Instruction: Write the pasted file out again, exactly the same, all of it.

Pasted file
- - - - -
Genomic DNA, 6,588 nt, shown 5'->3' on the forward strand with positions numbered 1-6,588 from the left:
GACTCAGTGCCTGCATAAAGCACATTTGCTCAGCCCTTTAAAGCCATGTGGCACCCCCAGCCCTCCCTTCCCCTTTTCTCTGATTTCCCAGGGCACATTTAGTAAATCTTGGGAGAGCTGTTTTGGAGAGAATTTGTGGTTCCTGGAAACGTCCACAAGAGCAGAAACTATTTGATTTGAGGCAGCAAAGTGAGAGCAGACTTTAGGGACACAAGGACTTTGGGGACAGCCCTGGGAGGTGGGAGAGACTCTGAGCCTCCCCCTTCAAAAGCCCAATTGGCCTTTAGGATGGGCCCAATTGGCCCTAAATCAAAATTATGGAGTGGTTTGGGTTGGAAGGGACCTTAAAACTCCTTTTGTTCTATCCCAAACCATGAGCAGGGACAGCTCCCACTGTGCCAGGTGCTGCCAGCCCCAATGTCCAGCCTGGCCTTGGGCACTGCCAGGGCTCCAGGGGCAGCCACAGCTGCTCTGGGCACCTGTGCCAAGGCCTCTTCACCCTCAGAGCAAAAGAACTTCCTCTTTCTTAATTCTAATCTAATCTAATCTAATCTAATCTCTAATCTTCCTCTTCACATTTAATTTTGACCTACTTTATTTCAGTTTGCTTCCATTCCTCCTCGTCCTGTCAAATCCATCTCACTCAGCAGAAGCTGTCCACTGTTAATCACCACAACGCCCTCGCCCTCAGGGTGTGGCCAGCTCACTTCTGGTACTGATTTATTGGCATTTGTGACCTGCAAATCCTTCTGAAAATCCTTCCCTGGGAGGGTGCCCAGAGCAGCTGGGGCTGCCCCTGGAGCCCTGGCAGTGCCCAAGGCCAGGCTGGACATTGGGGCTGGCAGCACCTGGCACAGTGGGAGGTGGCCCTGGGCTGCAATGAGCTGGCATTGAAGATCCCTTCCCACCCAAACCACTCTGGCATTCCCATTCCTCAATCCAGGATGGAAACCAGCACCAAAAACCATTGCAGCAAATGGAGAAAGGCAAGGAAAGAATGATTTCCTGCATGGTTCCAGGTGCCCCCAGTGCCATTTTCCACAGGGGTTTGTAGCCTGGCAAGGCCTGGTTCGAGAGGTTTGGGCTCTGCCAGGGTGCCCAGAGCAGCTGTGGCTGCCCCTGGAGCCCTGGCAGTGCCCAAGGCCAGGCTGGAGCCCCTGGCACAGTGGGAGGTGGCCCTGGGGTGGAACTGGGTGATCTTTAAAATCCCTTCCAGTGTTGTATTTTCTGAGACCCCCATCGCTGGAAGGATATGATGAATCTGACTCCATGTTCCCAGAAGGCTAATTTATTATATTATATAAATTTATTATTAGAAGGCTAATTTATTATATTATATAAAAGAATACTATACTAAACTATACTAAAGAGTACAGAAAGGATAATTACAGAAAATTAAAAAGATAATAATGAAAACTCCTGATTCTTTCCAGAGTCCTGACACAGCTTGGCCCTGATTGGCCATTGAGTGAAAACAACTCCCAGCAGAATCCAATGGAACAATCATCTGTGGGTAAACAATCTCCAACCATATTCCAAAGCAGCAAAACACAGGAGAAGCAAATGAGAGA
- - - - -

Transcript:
Genomic DNA, 6,588 nt, shown 5'->3' on the forward strand with positions numbered 1-6,588 from the left:
GACTCAGTGCCTGCATAAAGCACATTTGCTCAGCCCTTTAAAGCCATGTGGCACCCCCAGCCCTCCCTTCCCCTTTTCTCTGATTTCCCAGGGCACATTTAGTAAATCTTGGGAGAGCTGTTTTGGAGAGAATTTGTGGTTCCTGGAAACGTCCACAAGAGCAGAAACTATTTGATTTGAGGCAGCAAAGTGAGAGCAGACTTTAGGGACACAAGGACTTTGGGGACAGCCCTGGGAGGTGGGAGAGACTCTGAGCCTCCCCCTTCAAAAGCCCAATTGGCCTTTAGGATGGGCCCAATTGGCCCTAAATCAAAATTATGGAGTGGTTTGGGTTGGAAGGGACCTTAAAACTCCTTTTGTTCTATCCCAAACCATGAGCAGGGACAGCTCCCACTGTGCCAGGTGCTGCCAGCCCCAATGTCCAGCCTGGCCTTGGGCACTGCCAGGGCTCCAGGGGCAGCCACAGCTGCTCTGGGCACCTGTGCCAAGGCCTCTTCACCCTCAGAGCAAAAGAACTTCCTCTTTCTTAATTCTAATCTAATCTAATCTAATCTAATCTCTAATCTTCCTCTTCACATTTAATTTTGACCTACTTTATTTCAGTTTGCTTCCATTCCTCCTCGTCCTGTCAAATCCATCTCACTCAGCAGAAGCTGTCCACTGTTAATCACCACAACGCCCTCGCCCTCAGGGTGTGGCCAGCTCACTTCTGGTACTGATTTATTGGCATTTGTGACCTGCAAATCCTTCTGAAAATCCTTCCCTGGGAGGGTGCCCAGAGCAGCTGGGGCTGCCCCTGGAGCCCTGGCAGTGCCCAAGGCCAGGCTGGACATTGGGGCTGGCAGCACCTGGCACAGTGGGAGGTGGCCCTGGGCTGCAATGAGCTGGCATTGAAGATCCCTTCCCACCCAAACCACTCTGGCATTCCCATTCCTCAATCCAGGATGGAAACCAGCACCAAAAACCATTGCAGCAAATGGAGAAAGGCAAGGAAAGAATGATTTCCTGCATGGTTCCAGGTGCCCCCAGTGCCATTTTCCACAGGGGTTTGTAGCCTGGCAAGGCCTGGTTCGAGAGGTTTGGGCTCTGCCAGGGTGCCCAGAGCAGCTGTGGCTGCCCCTGGAGCCCTGGCAGTGCCCAAGGCCAGGCTGGAGCCCCTGGCACAGTGGGAGGTGGCCCTGGGGTGGAACTGGGTGATCTTTAAAATCCCTTCCAGTGTTGTATTTTCTGAGACCCCCATCGCTGGAAGGATATGATGAATCTGACTCCATGTTCCCAGAAGGCTAATTTATTATATTATATAAATTTATTATTAGAAGGCTAATTTATTATATTATATAAAAGAATACTATACTAAACTATACTAAAGAGTACAGAAAGGATAATTACAGAAAATTAAAAAGATAATAATGAAAACTCCTGATTCTTTCCAGAGTCCTGACACAGCTTGGCCCTGATTGGCCATTGAGTGAAAACAACTCCCAGCAGAATCCAATGGAACAATCATCTGTGGGTAAACAATCTCCAACCATATTCCAAAGCAGCAAAACACAGGAGAAGCAAATGAGAGA